On malfunctioning software

Synthese 192 (4):1199-1220 (2015)
Authors
Giuseppe Primiero
University of Milan
Luciano Floridi
Oxford University
Nir Fresco
Ben-Gurion University of the Negev
Abstract
Artefacts do not always do what they are supposed to, due to a variety of reasons, including manufacturing problems, poor maintenance, and normal wear-and-tear. Since software is an artefact, it should be subject to malfunctioning in the same sense in which other artefacts can malfunction. Yet, whether software is on a par with other artefacts when it comes to malfunctioning crucially depends on the abstraction used in the analysis. We distinguish between “negative” and “positive” notions of malfunction. A negative malfunction, or dysfunction, occurs when an artefact token either does not or cannot do what it is supposed to. A positive malfunction, or misfunction, occurs when an artefact token may do what is supposed to but, at least occasionally, it also yields some unintended and undesirable effects. We argue that software, understood as type, may misfunction in some limited sense, but cannot dysfunction. Accordingly, one should distinguish software from other technical artefacts, in view of their design that makes dysfunction impossible for the former, while possible for the latter.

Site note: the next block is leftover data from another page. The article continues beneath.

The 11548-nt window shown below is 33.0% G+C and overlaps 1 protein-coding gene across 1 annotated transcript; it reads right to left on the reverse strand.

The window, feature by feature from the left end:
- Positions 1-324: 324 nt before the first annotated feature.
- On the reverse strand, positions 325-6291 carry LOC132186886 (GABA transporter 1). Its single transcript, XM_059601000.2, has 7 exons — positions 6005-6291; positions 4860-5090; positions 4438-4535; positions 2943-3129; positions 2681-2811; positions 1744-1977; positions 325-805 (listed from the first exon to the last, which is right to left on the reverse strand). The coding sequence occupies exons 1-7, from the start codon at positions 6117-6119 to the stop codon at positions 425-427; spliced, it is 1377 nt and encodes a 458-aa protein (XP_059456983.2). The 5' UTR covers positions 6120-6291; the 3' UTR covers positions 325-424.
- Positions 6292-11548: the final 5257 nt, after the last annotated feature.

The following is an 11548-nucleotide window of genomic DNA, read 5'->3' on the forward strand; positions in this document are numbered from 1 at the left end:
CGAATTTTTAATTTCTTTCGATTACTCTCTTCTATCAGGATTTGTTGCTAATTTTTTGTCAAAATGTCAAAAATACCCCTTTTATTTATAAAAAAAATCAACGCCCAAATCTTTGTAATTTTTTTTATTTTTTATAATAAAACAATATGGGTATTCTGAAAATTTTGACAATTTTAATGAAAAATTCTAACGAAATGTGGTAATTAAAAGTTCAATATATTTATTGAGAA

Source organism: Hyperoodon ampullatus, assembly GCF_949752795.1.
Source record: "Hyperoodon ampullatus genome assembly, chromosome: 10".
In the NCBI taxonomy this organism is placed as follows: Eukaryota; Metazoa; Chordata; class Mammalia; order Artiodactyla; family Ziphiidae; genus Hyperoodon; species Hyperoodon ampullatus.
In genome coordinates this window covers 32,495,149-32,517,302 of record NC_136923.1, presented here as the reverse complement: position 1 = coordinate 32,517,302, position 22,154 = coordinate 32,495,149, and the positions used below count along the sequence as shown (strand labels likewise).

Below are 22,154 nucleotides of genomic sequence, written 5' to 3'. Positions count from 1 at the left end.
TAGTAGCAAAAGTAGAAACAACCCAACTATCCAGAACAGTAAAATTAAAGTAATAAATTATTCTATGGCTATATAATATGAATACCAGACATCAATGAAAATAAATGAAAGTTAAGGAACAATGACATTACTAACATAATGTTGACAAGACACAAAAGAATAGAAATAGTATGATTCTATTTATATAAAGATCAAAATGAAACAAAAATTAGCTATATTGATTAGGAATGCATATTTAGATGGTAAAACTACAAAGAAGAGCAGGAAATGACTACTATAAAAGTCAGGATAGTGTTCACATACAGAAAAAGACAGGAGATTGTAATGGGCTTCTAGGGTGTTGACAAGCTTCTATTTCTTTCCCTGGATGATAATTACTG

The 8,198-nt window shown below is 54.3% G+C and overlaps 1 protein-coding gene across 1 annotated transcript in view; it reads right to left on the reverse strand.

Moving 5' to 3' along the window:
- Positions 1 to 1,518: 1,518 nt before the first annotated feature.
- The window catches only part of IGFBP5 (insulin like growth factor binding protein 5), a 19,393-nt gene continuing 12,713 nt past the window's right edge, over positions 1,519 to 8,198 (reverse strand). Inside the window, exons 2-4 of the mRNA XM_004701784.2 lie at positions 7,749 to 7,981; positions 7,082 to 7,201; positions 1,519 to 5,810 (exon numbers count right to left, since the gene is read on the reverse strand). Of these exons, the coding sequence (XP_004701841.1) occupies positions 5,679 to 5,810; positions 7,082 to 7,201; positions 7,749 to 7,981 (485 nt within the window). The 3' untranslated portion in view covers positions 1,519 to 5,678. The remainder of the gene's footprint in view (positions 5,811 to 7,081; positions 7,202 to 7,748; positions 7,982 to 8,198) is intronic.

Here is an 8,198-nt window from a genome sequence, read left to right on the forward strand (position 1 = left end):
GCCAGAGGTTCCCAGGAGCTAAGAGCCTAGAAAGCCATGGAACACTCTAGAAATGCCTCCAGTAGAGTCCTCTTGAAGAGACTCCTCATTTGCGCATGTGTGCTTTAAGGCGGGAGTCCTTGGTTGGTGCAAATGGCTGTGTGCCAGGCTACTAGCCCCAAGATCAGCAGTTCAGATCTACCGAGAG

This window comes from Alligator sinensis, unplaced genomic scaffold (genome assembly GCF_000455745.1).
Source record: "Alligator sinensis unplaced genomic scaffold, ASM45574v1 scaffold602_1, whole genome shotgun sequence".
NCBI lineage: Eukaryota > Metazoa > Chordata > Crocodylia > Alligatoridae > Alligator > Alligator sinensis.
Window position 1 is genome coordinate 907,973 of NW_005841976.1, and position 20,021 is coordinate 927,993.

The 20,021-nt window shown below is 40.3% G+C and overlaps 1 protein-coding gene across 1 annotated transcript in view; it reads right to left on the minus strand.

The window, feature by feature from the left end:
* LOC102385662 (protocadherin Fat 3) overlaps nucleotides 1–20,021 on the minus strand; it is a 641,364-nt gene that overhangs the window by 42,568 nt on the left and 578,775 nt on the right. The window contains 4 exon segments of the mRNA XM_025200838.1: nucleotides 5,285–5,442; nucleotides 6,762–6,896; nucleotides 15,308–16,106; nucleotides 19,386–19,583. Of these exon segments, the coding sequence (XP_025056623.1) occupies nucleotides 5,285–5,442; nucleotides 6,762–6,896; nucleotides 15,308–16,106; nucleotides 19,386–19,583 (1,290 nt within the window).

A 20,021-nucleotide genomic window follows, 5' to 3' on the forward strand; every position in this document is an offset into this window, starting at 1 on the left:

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DOI 10.1007/s11229-014-0610-3
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References found in this work BETA

The Philosophy of Information.Luciano Floridi - 2011 - Oxford University Press.
In Defense of Proper Functions.Ruth Garrett Millikan - 1989 - Philosophy of Science 56 (June):288-302.
Software is an Abstract Artifact.Nurbay Irmak - 2012 - Grazer Philosophische Studien 86 (1):55-72.
Misrepresenting and Malfunctioning.Karen Neander - 1995 - Philosophical Studies 79 (2):109-41.

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Citations of this work BETA

Why Separation Logic Works.David Pym, Jonathan M. Spring & Peter O’Hearn - forthcoming - Philosophy and Technology:1-34.

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